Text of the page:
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Great Grimsby and Sheffield Junction Railway

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1861. Water Tower at Great Grimsby.

The Great Grimsby and Sheffield Junction Railway was an early British railway company which existed between 1845 and 1847 with the intention of providing rail services between Grimsby, New Holland and Gainsborough in the county of Lincolnshire.

1796 It began as Grimsby Haven Company, when the harbour was enlarged. When new fishing grounds were discovered on the Dogger Bank trade increased and in 1845 the Grimsby Haven became part of the Grimsby Docks Company. Five of its directors were also on the board of the proposed Great Grimsby & Sheffield Junction Railway, intended to connect with the proposed Sheffield and Lincolnshire line. The decision was taken to amalgamate the two undertakings.

Both the SA&MR and the S&LJR were well represented on the board and it was the latter's engineer who had carried out the survey in 1844. He offered three alternatives, via Brigg, via Caister or via Market Rasen. Of the three, the first was chosen, with a branch from Brigg to Market Rasen.

1845 The line received the Royal Assent at the same time as the Grimsby Docks Company was approved in 1845. The ferries on the Humber were also purchased and a branch would be built to New Holland.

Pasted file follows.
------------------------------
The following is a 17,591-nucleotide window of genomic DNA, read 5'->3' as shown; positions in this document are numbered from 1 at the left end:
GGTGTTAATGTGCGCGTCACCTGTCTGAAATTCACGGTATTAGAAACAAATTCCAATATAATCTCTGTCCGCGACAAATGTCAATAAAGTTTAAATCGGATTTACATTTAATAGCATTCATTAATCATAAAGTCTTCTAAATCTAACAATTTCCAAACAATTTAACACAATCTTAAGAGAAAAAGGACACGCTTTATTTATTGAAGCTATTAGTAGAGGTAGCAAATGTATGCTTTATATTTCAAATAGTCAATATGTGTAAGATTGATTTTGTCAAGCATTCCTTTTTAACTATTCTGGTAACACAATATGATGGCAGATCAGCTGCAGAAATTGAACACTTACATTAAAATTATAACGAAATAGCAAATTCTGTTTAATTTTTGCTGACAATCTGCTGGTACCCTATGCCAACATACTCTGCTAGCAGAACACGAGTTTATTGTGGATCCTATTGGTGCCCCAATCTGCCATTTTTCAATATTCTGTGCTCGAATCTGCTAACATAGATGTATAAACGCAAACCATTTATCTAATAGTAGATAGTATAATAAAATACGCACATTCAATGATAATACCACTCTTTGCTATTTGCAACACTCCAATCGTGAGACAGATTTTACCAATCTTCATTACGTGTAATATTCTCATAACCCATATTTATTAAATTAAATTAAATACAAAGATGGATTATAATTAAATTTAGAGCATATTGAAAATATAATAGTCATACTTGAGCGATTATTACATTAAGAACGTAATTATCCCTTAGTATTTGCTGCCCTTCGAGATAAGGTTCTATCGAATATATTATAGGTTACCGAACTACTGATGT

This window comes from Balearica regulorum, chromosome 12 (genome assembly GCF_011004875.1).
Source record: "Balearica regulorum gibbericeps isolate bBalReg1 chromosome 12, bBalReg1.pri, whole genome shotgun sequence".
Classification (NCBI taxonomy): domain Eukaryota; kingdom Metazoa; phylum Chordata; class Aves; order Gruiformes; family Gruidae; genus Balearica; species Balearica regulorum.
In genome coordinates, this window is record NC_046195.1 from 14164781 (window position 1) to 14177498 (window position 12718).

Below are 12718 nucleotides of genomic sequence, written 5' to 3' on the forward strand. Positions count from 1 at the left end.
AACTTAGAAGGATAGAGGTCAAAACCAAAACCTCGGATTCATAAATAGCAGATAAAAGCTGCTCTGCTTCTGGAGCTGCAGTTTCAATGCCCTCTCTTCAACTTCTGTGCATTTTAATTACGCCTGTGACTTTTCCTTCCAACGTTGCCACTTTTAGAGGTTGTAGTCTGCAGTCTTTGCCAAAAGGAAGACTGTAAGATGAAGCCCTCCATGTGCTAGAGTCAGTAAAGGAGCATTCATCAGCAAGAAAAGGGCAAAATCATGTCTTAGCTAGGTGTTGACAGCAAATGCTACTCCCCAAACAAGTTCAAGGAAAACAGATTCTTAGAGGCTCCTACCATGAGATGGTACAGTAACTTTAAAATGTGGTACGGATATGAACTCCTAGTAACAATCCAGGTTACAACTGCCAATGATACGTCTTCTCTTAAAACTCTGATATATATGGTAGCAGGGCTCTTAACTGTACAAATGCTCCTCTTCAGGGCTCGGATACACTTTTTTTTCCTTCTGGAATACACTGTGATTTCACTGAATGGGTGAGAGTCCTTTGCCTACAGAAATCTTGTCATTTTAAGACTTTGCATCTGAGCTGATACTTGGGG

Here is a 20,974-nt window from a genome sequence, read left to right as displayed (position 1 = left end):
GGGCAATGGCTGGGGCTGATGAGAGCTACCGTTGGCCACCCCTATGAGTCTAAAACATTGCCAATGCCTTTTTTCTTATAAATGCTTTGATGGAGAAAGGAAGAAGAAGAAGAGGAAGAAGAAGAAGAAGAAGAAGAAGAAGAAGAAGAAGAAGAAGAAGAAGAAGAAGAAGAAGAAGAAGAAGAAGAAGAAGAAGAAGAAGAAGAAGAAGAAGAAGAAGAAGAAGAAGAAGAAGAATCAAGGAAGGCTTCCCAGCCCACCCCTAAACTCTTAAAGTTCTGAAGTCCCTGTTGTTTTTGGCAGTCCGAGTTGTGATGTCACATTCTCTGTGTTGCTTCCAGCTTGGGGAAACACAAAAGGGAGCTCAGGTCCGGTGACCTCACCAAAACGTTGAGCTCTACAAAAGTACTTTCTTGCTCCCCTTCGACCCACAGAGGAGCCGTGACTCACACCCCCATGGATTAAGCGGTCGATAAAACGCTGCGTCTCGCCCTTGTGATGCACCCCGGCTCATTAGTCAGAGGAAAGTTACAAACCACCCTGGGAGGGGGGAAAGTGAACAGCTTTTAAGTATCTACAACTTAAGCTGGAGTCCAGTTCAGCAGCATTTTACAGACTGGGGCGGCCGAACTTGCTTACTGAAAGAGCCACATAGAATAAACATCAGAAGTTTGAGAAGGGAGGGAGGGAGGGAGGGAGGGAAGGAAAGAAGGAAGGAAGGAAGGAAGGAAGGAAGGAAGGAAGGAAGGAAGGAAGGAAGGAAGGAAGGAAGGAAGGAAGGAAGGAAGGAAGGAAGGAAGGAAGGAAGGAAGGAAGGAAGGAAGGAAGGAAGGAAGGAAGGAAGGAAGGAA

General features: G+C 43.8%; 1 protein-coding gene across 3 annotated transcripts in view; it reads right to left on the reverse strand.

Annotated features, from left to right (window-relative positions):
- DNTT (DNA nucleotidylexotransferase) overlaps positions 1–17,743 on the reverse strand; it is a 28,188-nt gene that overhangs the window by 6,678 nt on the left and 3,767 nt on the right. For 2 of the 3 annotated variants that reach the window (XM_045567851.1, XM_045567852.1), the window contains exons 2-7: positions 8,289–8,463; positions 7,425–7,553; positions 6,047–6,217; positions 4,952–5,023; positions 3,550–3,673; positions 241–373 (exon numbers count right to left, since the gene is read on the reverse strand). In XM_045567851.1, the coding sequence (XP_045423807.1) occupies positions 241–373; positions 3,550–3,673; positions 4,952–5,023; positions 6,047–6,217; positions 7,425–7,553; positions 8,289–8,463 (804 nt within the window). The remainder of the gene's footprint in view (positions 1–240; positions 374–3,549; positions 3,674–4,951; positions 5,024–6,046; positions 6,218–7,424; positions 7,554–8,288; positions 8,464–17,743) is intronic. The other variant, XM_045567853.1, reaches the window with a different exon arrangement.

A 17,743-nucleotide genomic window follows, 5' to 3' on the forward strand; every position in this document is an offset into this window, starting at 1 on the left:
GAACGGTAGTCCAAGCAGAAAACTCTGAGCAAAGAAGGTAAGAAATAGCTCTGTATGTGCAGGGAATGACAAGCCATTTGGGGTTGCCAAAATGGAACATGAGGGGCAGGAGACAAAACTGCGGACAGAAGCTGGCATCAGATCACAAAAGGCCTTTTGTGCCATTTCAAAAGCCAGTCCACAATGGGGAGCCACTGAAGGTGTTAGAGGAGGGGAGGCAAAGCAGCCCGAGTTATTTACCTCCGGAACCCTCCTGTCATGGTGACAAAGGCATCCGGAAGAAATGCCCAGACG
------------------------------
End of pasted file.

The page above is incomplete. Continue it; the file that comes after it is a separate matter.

In 1846 permission was gained for line from Market Rasen to Lincoln.

1847 It merged with other lines and became the Manchester, Sheffield and Lincolnshire Railway

1847 The first board meeting of the amalgamated Manchester, Sheffield and Lincolnshire Railway took place on 6 January 1847.

1848 Work concentrated on the section between Grimsby and New Holland, which opened on 1 March 1848 concurrently the East Lincolnshire Railway from Grimsby to Louth (now part of the Great Northern). There were stations at Goxhill, Ulceby, Habrough, Stallingborough and Great Coates.

1849 The station at Thornton Abbey was built in 1849 replacing one at Thornton Curtis. The line from Ulceby to Brigg opened a few months later, followed by that to Market Rasen and thence to Lincoln. The first included stations at Brocklesby and Barnetby. The latter had stations at Moortown, Holton, Usselby, Wickenby, Langworth and Reepham.

The section between Brigg and Gainsborough opened in 1849, with stations at Scawby and Hibaldstow, Kirton Lindsey, Northorpe and Blyton.

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